Half way up (or there abouts) you can already start to make out the dusk covering the hills in the distance & the sound of panting of someone close by. Turned out to be me. Seems I need to get a bit fitter – anywho, upon reaching the top of the steps you’ll come across a busy road running across you. To the left there is the Piazza Michelangelo & to the right, you can continue walking up towards the Basilica Di San Miniato: a small church atop the crest of the hill.
TIP – Take the stairs, the route is shorter, and when you do, turn right. You’ll thank me for it.
The church is lovely to see, but the greatest advantage is the view. See for yourself.
As the dusk was cascading down the mountains through the mist & the fog, what little sunlight that remained enriched the whole scene. Even though it may have not been the brightest that the day had seen, I wouldn’t have changed anything.
After taking in the view & sharing some smiles with those few others who’d also made it this far, we took some more pictures & then set off back down through a shaded tree-lined path to the piazza.
Once we finally crossed the busy-busy car park/street that the Piazza Michelangelo has become, there was time for me to practice my role as Robin Hood…
…catch a photo of the third likeness of ‘The David’ in Florence…
…and capture a photo of everyone else who’d come to the top to take in the sun setting for themselves…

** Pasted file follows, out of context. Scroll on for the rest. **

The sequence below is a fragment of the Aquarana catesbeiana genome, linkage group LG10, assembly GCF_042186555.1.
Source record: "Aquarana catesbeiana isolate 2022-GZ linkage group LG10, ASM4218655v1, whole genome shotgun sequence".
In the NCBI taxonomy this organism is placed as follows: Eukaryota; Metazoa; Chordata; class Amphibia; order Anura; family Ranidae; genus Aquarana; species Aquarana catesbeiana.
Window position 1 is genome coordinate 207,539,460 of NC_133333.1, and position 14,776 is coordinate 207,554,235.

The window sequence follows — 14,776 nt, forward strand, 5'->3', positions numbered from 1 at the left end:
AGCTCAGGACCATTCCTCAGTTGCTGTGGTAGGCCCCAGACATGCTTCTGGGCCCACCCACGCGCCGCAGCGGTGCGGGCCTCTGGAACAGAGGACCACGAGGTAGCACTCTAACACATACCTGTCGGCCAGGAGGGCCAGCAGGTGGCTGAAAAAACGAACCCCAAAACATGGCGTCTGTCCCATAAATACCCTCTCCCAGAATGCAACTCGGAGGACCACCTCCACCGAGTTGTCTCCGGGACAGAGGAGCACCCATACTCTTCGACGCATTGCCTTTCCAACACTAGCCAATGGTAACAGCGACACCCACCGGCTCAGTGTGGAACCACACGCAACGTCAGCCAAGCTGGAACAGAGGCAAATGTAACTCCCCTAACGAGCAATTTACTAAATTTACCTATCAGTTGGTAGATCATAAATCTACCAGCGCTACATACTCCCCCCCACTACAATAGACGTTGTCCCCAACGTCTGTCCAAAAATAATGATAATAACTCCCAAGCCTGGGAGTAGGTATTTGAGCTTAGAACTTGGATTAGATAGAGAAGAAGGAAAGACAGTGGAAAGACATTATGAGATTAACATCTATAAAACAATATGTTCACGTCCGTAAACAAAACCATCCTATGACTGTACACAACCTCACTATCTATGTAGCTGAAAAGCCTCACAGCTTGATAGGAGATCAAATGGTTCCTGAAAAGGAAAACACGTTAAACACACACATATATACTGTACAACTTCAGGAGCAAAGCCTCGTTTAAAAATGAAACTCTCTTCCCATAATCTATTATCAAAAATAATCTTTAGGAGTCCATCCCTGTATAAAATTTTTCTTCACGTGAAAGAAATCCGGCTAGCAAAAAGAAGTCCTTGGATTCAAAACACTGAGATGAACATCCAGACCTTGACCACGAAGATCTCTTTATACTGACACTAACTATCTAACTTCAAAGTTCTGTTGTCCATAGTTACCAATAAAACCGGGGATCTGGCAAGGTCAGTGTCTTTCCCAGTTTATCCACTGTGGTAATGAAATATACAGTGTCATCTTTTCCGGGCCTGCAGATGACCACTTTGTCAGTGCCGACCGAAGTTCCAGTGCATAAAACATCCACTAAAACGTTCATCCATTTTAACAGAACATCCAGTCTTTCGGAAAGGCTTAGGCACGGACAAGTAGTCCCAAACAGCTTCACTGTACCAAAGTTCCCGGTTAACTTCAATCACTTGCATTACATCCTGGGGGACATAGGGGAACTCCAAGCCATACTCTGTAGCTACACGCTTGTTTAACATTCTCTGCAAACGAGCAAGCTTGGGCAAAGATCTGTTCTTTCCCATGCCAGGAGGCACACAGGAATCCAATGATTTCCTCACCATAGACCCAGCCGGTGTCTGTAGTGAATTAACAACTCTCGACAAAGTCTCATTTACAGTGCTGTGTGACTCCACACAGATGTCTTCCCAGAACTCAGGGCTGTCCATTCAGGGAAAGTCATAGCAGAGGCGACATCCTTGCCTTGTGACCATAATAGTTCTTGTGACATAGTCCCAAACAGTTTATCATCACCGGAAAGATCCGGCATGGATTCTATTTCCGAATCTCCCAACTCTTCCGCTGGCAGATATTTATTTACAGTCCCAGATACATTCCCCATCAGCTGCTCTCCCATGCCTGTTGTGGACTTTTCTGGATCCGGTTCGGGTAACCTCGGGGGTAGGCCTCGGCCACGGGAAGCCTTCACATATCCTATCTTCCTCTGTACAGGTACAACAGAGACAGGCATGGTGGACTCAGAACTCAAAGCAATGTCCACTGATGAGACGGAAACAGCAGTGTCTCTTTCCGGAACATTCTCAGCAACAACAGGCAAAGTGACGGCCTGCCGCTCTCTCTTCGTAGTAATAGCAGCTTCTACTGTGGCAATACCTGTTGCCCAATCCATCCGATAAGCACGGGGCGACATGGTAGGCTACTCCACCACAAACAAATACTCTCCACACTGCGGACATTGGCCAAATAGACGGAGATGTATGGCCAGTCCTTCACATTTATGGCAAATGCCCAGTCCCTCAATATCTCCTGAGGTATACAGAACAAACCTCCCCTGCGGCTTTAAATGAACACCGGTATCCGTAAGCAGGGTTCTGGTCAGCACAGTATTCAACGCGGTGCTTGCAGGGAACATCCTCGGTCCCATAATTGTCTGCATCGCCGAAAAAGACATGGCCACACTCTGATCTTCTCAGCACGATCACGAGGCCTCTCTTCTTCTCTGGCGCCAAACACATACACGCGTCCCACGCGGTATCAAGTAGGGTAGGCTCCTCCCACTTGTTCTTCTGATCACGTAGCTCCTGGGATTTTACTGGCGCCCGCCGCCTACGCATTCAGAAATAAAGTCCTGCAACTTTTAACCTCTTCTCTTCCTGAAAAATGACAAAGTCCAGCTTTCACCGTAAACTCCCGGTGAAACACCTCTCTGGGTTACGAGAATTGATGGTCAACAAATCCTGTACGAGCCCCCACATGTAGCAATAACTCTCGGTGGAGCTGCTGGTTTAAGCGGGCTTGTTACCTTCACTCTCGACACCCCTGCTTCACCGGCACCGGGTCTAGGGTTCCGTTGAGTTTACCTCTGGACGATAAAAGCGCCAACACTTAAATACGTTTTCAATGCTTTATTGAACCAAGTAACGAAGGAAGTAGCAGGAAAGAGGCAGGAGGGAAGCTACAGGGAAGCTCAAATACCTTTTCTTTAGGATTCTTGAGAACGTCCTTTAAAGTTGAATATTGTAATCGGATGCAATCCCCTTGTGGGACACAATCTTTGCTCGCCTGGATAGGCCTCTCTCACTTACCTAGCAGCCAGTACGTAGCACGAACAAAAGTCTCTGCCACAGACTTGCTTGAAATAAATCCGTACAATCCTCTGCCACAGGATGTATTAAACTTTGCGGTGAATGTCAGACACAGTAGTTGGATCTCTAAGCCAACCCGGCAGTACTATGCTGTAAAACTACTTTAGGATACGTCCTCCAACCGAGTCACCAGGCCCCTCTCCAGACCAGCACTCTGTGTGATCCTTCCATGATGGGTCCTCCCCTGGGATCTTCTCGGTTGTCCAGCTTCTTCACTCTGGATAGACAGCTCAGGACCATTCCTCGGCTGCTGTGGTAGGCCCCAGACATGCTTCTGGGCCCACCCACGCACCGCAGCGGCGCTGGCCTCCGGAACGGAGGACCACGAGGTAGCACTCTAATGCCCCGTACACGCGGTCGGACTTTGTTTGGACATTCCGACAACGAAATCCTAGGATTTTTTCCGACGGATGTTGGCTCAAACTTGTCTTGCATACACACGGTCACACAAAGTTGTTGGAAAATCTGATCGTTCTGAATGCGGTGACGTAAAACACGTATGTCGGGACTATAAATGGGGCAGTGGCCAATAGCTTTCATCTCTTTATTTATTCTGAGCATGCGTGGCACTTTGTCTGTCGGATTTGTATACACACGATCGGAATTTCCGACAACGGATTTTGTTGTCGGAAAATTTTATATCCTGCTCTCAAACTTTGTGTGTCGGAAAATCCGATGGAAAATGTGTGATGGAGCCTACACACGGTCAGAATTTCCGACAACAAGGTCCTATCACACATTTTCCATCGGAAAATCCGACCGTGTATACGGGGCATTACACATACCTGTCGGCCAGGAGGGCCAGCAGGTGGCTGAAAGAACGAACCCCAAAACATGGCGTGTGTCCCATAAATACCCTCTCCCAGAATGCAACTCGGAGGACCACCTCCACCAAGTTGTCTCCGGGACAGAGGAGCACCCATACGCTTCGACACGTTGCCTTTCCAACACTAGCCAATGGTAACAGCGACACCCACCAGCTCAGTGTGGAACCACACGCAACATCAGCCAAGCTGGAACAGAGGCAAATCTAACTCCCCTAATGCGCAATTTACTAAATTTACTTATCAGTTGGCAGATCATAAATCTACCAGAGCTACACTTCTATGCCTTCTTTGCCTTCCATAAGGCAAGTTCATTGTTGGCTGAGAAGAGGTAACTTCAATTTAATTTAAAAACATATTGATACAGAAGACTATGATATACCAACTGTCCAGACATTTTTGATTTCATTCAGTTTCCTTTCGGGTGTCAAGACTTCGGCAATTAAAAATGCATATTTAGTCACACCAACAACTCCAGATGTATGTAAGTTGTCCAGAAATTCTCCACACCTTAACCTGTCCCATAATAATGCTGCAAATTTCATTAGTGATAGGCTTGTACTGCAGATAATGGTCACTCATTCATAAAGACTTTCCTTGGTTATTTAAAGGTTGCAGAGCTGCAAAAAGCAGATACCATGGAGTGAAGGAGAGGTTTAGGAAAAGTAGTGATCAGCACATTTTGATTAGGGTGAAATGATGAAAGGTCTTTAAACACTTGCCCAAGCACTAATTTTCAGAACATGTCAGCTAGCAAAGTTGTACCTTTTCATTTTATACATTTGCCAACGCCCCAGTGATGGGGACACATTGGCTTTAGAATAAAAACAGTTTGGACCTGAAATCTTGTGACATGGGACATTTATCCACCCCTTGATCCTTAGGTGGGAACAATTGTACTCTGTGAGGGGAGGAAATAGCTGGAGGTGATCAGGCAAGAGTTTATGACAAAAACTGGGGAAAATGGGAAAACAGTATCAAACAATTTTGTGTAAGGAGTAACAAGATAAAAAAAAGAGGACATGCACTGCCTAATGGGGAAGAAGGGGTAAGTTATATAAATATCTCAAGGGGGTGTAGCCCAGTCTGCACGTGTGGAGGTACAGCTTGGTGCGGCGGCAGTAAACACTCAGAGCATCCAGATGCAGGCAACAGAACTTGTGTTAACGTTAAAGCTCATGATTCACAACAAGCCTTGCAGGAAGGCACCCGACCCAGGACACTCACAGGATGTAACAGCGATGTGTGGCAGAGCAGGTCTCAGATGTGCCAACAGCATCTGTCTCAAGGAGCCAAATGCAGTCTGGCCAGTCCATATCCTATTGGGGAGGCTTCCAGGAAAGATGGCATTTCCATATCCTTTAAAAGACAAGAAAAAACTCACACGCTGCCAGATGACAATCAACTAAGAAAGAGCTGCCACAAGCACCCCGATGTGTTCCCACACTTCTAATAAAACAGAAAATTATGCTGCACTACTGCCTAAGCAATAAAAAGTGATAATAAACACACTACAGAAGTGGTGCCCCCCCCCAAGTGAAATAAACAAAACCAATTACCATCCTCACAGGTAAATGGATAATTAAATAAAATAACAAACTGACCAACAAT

…where as we stood and took it all in by ourselves.
We didn’t stay too long as there was still the MeMO still to see, so we set of towards the centre to meet up with our host who was to join us on the night.
Unfortunately, I’d love to flourish every one of you with pictures from the night as we managed to see five buildings in Florence for free that we’d normally have to spend a fortune to see; two of which were the Palazzo Vecchio & the Museo Bardini – however – we were so wrapped up in the night & told that pictures were not permitted in most locations that we couldn’t take the many pictures that we would have wanted to.
You’ll just have to trust us when we say it was amazing.
However, we do have this one picture that was taken as we went from location to the next as we crossed the Arno, of which Franca is incredibly proud.
Soon, I promise, we’ll be snapping pictures right, left & centre to get you all the full pictures you deserve. It’ll be like standing next to me. Or like being inside of my backpack with your head popping out the top. Picture it however you like 🙂
Coming soon, photos from Perugia.